Green’s Dictionary of Slang

luck n.

also good luck
[pvb ‘Shitten luck is good luck’]

stepping into a heap of excrement.

[UK]Grose Classical Dict. of the Vulgar Tongue n.p.: Luck, or good luck, to tread in a sirreverence, to be bewayed, an allusion to the proverb, in sh—tt—n luck is good luck.
[UK]Lex. Balatronicum [as cit. 1785].
[UK]Egan Grose’s Classical Dict. of the Vulgar Tongue [as cit. 1785].

SE in slang uses

In phrases

break luck (v.)

1. of a prostitute, to encounter the first customer of the day.

[US]‘Boxcar Bertha’ Sister of the Road (1975) 171: We work in turns ’til every girl ‘breaks luck,’ and then it’s choice.
[US]‘Iceberg Slim’ Pimp 111: Ten minutes after she got down she broke luck.
[US](con. 1950s) D. Goines Whoreson 98: I didn’t break luck till early this morning.
[US]J. Sayles Union Dues (1978) 182: Out on the rack nearly an hour and a half and she still hadn’t broke luck.
J. Robinson Gospel of the Game 3: You better hope that you break luck [...] you had better have my money, bitch.

2. in general use, to have a piece of good fortune.

[US](con. 1960s) D. Goines Whoreson 229: I had reason to believe I just might break luck tonight.
change one’s luck (v.)

1. (US) for a white person to have sex with a black person (esp. for the first time).

[US]H.N. Cary Sl. of Venery I 43: Changing One’s Luck – To have carnal knowledge of the black woman. A superstitiion.
[US]‘J.M. Hall’ Anecdota Americana I 106: Eager to ‘change his luck’ a white man approached a negress. ‘Ah charges two dollars,’ said the black whore.
[US]Wentworth & Flexner DAS 93/1: change [one’s] luck To have sexual intercourse, esp., in the South, with a Negress; used only by white males.
[US]C. Himes Pinktoes (1989) 63: Mamie’s father was a white pimp who had conceived her accidentally while changing his luck with the colored maid in the whorehouse.
[US](con. mid–late 19C) S. Longstreet Wilder Shore 216: Various desires for perverted debauchery could be satisfied in the stalls, cribs or in alleys [...] getting one’s ashes hauled, changing one’s luck.
[US]R.A. Wilson Playboy’s Book of Forbidden Words 63: Think I’ll go uptown and change my luck.
see sense 2.

2. (US gay) to perform homosexual sex for the first time.

[US]B. Rodgers Queens’ Vernacular 43: change one’s luck 1. to go to bed with a black man for the first time [...]. to perform a homosexual act for the first time.
luck of Eric Connolly (n.) [proper name of Eric Connolly (d.1944), known as an exceptionally lucky gambler]

(Aus.) a description of any lucky person.

[Aus]F.J. Hardy Four-Legged Lottery 134: Jim Roberts announced his amazing win of approaching two hundred pounds [...] and Tom Roberts said: ‘Well, I’ll be damned. We’ve got an Eric Connolly in the house!’.
[Aus]F.J. Hardy Legends from Benson’s Valley 73: ‘They’ve had the luck of Eric Connolly all night,’ Darky said.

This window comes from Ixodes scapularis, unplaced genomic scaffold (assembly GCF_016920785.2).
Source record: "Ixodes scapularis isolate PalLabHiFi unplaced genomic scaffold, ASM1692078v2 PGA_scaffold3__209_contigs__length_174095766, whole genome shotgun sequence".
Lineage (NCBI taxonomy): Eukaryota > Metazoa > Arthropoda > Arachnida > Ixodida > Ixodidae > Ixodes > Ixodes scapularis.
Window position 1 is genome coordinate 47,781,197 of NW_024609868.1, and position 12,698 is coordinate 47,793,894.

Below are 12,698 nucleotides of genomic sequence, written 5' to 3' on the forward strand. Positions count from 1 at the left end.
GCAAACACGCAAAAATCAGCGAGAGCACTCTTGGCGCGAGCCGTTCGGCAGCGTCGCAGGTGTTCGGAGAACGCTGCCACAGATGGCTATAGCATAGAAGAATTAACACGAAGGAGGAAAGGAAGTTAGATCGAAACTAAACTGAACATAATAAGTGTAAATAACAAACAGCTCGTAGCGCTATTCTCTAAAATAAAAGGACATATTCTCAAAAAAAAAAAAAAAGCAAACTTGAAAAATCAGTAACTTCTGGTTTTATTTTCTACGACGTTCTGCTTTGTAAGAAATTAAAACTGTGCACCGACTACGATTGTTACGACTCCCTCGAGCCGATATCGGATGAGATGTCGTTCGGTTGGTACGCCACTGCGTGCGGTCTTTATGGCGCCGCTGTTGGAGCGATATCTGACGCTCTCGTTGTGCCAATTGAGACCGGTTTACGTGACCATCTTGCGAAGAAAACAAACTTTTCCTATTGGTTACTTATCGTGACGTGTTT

In exclamations

half your luck!

(orig. Aus.) signifying envy, jealousy of the person addressed, i.e. I wish I had ...

[[Aus]Queenslander (Brisbane) 22 Dec. 6/2: If your mare is as good as she is said to be, win the race into the bargain. I only wish I had half your luck].
[[UK]Yellow Book 47: I wish I had half your luck. [...] Oh, heavens, what wouldn’t I give for half your luck!].
[UK]Cliffe & Moore [perf. Marie Lloyd] The Coster’s Wedding [lyrics] And all the market blokes, they cracked some spicy jokes / For they said, ‘Wot ho! Good old Billy! ’Arf your luck’.
[Aus](con. WW1) Burra Record (SA) 31 mar. 3/4: The boys simply loved us to wear new clothes. They would call out ‘When are you going to get a new frock?’ And when the men wore dress suits, they would yell, ‘Half your luck, Digger!’.
[Aus]Sun. Mail (Brisbane) 22 June 5/5: ‘Half your luck!’ This wistful, expression is one of the commonest, and voices a very human aspiration.
[Aus]Sun (Sydney) 6 July 19/4: All glad, all cheery, all saying, ‘half your luck, old boy,’ the pals who show no envy, only joy that one of the bunch should ‘click’.
[Aus]Wingham Chron. (NSW) 25 Jan. 6/3: Returning papers, we enjoyed a laugh and a yarn. ‘I happen to be going to that town,’ I said. ‘Half your luck,’ said my companion.
[US]News (Adelaide) 24 Feb. 23/1: The day before the businessman left for Australia he told Ken he was going home. ‘Half your luck,’ said Macca.
O. White Under the Iron Rainbow 1: Half your luck, old man, half your luck! I never manage to get more than five or six days in the North West at any one time.
[Aus]Aus. Women’s Wkly 10 Apr. 43/4: ‘Half your luck,’ said the Governor's wife [...] on hearing of Mrs. Schultz's trip.
[Aus]R.G. Barrett Real Thing 86: ‘I might even give the missus a tap on the shoulder when I get into bed’ [...] ‘Half you luck,’ chuckled Les.
K. Walker Peter (2001) 64: ‘But I never have nightmares,’ ‘Half your luck,’ he said, like he wasn’t a hundred percent convinced.
Arcadia Flynn ‘It’s Time’ [Internet] I’m thirty six and single / Children? not a one / Half your luck ... I hear you say, / I’ll bet you’re having fun!
[Aus]R.G. Barrett Mystery Bay Blues 31: ‘I’m at Clover’s [...] I’ll stay at her place tonight.’ ‘Half your luck’.
T. Wright Turn Right at Istanbul n.p.: It took ten minutes of knocking and ringing before the receptionist appeared and unbolted the door. He had been asleep, he said. Half your luck, I replied.